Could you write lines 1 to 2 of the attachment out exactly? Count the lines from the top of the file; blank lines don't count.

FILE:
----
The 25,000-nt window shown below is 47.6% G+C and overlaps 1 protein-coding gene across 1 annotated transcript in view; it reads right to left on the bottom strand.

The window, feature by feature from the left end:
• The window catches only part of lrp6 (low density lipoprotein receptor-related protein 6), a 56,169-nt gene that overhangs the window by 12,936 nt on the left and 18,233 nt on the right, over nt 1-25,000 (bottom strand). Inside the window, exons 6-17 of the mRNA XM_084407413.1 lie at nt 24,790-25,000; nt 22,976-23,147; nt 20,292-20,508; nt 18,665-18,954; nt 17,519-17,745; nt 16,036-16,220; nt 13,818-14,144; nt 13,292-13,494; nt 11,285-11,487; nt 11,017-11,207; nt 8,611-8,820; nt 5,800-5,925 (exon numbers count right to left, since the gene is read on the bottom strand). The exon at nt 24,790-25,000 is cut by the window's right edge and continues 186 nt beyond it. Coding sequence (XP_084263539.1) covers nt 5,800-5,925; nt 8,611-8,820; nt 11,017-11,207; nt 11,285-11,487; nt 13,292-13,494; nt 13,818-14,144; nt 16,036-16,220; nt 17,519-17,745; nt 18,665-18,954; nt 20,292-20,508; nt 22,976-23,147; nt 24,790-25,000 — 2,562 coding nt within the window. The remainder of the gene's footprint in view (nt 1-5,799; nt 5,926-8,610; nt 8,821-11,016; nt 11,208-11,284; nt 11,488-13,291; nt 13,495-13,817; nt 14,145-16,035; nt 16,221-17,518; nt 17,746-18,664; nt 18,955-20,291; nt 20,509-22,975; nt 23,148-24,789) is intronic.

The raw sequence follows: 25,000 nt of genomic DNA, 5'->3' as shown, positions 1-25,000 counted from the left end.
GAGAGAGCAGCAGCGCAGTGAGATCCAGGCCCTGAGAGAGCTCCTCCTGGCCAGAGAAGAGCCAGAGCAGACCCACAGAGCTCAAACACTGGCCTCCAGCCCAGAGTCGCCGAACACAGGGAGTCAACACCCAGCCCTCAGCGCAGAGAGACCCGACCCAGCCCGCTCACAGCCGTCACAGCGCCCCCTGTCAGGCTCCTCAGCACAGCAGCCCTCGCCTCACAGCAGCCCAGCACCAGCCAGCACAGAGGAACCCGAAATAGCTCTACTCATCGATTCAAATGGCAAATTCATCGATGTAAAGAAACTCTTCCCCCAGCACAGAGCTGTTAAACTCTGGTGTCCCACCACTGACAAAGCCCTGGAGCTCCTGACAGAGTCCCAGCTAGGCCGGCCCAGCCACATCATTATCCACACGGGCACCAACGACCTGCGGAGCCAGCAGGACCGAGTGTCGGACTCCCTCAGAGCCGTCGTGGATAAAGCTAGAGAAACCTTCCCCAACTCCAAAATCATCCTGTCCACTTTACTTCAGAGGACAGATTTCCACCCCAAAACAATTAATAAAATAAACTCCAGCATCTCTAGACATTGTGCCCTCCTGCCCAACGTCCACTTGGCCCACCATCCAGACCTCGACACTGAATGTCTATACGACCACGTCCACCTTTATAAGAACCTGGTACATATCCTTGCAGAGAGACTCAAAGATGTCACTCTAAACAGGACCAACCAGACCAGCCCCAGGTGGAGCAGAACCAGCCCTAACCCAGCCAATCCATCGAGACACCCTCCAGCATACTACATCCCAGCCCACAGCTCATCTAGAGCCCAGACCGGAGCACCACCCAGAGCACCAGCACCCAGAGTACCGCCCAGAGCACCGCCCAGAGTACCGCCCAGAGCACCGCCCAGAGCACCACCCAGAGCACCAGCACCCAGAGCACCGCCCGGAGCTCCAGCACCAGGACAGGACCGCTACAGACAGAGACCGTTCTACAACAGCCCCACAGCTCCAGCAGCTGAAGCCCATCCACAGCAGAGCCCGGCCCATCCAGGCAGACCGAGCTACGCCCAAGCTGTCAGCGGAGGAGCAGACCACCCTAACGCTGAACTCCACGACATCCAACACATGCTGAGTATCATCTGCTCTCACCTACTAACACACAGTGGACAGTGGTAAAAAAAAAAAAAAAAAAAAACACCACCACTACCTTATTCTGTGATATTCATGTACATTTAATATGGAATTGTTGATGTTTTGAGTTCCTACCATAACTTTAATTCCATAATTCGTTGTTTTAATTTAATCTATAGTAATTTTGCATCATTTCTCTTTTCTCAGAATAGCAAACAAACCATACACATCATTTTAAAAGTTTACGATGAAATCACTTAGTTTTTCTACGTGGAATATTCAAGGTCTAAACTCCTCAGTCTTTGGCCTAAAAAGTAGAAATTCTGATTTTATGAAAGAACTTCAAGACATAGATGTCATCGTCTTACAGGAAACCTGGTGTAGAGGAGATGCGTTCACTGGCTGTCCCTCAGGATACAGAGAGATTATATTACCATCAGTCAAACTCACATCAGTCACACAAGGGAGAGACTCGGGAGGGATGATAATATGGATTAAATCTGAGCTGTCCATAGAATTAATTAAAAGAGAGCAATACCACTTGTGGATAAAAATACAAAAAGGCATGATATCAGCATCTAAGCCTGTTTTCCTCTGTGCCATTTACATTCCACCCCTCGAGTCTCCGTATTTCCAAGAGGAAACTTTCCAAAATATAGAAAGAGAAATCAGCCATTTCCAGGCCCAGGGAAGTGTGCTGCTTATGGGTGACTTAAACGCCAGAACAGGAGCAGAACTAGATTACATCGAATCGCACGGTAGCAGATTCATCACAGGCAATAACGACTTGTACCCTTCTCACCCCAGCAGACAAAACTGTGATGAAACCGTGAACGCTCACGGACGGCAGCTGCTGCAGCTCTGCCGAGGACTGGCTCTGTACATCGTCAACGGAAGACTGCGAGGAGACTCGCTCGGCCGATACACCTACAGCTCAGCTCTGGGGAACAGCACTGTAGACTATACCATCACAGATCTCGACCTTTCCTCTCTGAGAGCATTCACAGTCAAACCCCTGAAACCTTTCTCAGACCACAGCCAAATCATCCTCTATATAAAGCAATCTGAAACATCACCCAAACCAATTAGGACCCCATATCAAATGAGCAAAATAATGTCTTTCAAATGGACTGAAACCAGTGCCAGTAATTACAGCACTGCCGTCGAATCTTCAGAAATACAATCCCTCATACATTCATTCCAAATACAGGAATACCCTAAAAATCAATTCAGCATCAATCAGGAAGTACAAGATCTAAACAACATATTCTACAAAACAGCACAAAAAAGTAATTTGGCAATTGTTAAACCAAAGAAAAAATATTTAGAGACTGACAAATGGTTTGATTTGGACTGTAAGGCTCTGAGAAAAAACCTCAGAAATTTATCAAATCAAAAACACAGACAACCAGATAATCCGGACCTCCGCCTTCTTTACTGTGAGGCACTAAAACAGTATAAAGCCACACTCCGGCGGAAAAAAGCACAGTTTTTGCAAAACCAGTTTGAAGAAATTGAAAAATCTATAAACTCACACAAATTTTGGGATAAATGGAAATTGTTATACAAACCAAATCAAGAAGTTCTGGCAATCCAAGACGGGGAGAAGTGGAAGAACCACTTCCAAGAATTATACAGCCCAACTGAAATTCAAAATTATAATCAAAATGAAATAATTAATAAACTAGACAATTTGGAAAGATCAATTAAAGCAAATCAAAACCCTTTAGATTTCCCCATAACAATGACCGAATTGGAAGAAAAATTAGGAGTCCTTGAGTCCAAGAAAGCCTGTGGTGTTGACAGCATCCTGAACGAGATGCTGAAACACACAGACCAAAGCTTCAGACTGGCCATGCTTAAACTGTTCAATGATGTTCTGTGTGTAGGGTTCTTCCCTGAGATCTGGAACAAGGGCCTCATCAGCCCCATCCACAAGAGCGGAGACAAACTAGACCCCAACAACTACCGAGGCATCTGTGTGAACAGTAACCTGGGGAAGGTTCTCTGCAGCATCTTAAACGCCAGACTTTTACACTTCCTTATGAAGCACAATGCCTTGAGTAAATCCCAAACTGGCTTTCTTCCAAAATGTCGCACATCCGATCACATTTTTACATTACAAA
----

The 25,000-nt window shown below is 47.6% G+C and overlaps 1 protein-coding gene across 1 annotated transcript in view; it reads right to left on the bottom strand.

The window, feature by feature from the left end: